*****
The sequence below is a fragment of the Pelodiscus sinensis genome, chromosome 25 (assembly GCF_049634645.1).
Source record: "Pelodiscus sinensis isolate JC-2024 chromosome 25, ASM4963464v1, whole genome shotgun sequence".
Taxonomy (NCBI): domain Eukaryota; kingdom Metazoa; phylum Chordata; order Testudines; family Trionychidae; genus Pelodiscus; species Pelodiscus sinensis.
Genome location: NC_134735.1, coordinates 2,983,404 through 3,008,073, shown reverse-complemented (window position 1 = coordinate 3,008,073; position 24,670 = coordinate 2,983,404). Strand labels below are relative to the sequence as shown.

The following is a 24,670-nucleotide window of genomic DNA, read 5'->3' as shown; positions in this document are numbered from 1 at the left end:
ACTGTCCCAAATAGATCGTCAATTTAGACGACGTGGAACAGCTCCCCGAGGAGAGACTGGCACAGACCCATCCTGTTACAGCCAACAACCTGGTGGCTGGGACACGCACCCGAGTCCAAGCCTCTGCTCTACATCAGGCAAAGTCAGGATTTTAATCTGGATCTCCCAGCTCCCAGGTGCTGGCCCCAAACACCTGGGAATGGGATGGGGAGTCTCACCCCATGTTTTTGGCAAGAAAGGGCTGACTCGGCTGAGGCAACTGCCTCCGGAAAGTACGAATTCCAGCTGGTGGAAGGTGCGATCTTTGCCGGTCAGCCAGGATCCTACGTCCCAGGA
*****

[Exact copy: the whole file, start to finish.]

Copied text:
The sequence below is a fragment of the Pelodiscus sinensis genome, chromosome 25 (assembly GCF_049634645.1).
Source record: "Pelodiscus sinensis isolate JC-2024 chromosome 25, ASM4963464v1, whole genome shotgun sequence".
Taxonomy (NCBI): domain Eukaryota; kingdom Metazoa; phylum Chordata; order Testudines; family Trionychidae; genus Pelodiscus; species Pelodiscus sinensis.
Genome location: NC_134735.1, coordinates 2,983,404 through 3,008,073, shown reverse-complemented (window position 1 = coordinate 3,008,073; position 24,670 = coordinate 2,983,404). Strand labels below are relative to the sequence as shown.

The following is a 24,670-nucleotide window of genomic DNA, read 5'->3' as shown; positions in this document are numbered from 1 at the left end:
ACTGTCCCAAATAGATCGTCAATTTAGACGACGTGGAACAGCTCCCCGAGGAGAGACTGGCACAGACCCATCCTGTTACAGCCAACAACCTGGTGGCTGGGACACGCACCCGAGTCCAAGCCTCTGCTCTACATCAGGCAAAGTCAGGATTTTAATCTGGATCTCCCAGCTCCCAGGTGCTGGCCCCAAACACCTGGGAATGGGATGGGGAGTCTCACCCCATGTTTTTGGCAAGAAAGGGCTGACTCGGCTGAGGCAACTGCCTCCGGAAAGTACGAATTCCAGCTGGTGGAAGGTGCGATCTTTGCCGGTCAGCCAGGATCCTACGTCCCAGGA